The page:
1990 - The Captain Trips superflu overtakes the world, killing 99% of the earth's population.The Stand (1990)
1992 - Khan Noonien Singh, a genetically engineered superman, rules one fourth of the Earth and is eventually overthrown in the Eugenics Wars. He escapes with 80 other augmented humans in 1996. Star Trek (1967), STAR TREK II: THE WRATH OF KHAN (1982)
1997 - "Three billion human lives ended on August 29, 1997. The survivors of the nuclear fire called the war Judgement Day. They lived only to face a new nightmare - the war against the machines." TERMINATOR 2: JUDGEMENT DAY (1991)
1997 - The Robinson family blasts off from Earth in the Jupiter 2. Lost In Space (1966)
1997 - New York is walled off from the rest of the country as a maximum security prison, until Air Force One crashes within its boundaries. ESCAPE FROM NEW YORK (1981)
2001 - The Hal 9000 computer onboard the Discovery malfunctions during it's manned mission to Jupiter, killing four astronauts. 2001: A SPACE ODYSSEY (1969)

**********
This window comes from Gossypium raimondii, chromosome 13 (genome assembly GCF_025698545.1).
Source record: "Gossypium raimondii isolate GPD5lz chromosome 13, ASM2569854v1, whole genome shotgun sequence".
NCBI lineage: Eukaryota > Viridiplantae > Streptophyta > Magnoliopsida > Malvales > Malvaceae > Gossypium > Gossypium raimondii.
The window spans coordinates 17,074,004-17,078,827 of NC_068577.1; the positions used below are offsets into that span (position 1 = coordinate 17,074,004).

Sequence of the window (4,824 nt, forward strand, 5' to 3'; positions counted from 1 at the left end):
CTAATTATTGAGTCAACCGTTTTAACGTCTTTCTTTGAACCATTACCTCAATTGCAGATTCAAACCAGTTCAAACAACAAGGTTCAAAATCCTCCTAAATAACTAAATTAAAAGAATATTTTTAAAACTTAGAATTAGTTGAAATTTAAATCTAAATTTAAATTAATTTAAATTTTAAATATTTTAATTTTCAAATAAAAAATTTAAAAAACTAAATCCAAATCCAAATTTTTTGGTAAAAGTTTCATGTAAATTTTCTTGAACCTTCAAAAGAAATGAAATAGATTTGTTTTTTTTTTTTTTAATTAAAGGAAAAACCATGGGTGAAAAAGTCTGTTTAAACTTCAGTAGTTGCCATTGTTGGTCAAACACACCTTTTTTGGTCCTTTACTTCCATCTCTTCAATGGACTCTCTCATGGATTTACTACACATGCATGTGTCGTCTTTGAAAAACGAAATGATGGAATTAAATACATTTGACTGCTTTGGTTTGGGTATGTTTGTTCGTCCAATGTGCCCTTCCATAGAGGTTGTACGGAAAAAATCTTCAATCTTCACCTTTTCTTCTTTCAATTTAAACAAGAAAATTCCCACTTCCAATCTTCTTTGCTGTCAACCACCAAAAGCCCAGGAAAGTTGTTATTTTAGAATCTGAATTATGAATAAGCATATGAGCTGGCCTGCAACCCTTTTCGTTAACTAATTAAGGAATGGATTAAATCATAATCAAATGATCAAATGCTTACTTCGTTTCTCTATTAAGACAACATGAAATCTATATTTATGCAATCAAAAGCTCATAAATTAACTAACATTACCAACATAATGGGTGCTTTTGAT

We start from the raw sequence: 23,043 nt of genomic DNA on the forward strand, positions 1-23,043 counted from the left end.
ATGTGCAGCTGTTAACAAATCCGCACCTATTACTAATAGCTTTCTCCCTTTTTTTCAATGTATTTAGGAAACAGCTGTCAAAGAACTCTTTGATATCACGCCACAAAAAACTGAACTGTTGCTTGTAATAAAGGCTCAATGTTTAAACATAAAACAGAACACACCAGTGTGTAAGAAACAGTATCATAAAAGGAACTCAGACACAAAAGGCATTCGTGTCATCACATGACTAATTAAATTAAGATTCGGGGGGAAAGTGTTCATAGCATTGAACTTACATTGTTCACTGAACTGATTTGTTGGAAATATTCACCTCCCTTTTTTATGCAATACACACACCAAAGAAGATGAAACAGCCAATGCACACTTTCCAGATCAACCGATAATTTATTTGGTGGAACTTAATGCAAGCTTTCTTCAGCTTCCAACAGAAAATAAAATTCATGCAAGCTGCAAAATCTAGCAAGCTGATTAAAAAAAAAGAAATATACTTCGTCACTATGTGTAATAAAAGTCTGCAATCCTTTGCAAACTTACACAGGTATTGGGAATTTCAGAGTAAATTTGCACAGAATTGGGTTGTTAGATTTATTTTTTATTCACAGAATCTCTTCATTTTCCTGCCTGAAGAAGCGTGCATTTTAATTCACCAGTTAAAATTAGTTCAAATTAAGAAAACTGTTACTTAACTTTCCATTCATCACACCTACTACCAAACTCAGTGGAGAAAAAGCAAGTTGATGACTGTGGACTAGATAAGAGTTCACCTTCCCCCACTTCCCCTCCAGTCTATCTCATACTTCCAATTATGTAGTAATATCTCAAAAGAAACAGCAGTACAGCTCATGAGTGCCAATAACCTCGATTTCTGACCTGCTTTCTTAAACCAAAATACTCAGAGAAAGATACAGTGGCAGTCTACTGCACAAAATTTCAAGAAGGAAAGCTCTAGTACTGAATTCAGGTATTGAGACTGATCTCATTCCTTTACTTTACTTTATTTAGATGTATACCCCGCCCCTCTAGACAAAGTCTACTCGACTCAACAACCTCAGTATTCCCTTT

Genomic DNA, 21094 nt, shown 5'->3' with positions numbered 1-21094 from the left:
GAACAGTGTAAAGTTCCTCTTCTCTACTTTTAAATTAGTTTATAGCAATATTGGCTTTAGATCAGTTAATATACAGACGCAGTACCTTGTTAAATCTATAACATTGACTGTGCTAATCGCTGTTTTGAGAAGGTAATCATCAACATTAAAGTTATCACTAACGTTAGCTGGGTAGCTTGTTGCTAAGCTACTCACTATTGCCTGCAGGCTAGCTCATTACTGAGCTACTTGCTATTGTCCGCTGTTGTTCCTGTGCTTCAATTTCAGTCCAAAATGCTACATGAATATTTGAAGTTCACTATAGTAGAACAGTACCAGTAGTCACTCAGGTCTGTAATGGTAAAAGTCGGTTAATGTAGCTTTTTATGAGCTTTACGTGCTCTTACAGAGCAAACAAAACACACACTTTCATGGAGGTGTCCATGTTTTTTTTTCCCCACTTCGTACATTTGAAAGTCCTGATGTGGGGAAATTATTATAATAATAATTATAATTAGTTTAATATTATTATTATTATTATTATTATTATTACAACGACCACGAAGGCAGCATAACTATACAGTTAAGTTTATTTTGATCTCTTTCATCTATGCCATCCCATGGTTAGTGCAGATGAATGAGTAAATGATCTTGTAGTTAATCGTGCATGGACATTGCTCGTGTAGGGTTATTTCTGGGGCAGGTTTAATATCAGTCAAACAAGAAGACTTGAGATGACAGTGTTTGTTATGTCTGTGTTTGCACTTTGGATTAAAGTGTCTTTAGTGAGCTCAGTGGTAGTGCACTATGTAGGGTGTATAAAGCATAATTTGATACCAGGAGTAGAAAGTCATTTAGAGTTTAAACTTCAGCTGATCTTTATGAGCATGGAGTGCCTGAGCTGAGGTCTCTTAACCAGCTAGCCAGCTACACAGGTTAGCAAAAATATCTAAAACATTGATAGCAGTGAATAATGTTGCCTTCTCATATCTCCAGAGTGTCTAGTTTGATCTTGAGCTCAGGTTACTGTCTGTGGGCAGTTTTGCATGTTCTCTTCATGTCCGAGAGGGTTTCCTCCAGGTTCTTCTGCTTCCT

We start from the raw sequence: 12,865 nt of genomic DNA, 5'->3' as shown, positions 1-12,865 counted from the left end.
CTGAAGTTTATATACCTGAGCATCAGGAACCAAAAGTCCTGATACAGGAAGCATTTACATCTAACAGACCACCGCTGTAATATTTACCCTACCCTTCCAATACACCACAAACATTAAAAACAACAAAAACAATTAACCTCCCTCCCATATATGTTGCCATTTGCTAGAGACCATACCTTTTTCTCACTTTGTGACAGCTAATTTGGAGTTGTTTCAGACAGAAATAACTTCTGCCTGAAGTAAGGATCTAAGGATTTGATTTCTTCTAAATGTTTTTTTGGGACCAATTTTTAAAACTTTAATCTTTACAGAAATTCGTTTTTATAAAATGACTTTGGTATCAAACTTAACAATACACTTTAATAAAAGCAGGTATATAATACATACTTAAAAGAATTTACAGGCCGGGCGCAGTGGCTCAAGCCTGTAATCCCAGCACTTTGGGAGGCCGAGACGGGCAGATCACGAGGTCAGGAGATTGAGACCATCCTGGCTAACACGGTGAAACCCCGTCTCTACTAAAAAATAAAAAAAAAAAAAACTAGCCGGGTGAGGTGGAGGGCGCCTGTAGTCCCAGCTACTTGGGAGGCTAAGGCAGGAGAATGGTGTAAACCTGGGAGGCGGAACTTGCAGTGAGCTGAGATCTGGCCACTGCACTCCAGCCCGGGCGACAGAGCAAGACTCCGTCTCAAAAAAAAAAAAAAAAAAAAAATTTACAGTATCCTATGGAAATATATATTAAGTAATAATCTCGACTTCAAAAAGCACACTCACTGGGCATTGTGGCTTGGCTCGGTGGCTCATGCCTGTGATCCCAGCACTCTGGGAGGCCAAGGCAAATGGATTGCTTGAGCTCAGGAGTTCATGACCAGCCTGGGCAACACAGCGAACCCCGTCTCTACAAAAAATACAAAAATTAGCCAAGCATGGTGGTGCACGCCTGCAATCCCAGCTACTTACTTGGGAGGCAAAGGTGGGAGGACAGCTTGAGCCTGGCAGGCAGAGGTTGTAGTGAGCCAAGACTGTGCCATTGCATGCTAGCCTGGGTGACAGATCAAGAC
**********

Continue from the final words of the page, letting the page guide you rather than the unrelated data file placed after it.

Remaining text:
2003 - Policeman Rick Grimes wakes up from a coma to discover a world in the grips of a zombie apocalypse. The Walking Dead (2003)
2009 - Terrorists detonate an EMP, destroying most computers and communications systems and plunging the US back into third world country status. Dark Angel (2000)
2009 - The last child on earth is born. CHILDREN OF MEN (2006)
2010 - A joint Russian/US mission to awaken Hal and find what happened to the Discovery leads to the discovery of a higher intelligence in the universe, and the conversion of gas giant Jupiter into a white dwarf star. 2010: THE YEAR WE MAKE CONTACT (1984)
2011 - A virus wipes out 99% of human population. AEON FLUX (2005)
2012 - A virus turns 99% of human population into Vampires, gas prices hit six dollars a gallon on the east coast. I AM LEGEND (2007)
2012 - Turns out the Mayan calendar was right, this is the way the world ends. 2012
2015 - Marty McFly investigates a future Hill Valley where JAWS 19 debuts in theaters. BACK TO THE FUTURE II (1989)
2053 - The official cease fire and end of hostilities that marked World War III, but left 600 million dead. STAR TREK: FIRST CONTACT (1996)
For more fun dates, here's an awesome infographic from SyFy, and another timeline of the future from IGN.
About the Author
Shaun Collins is an international award winning filmmaker, and has 20 years experience behind a video store counter, and thus a unique perspective on movies.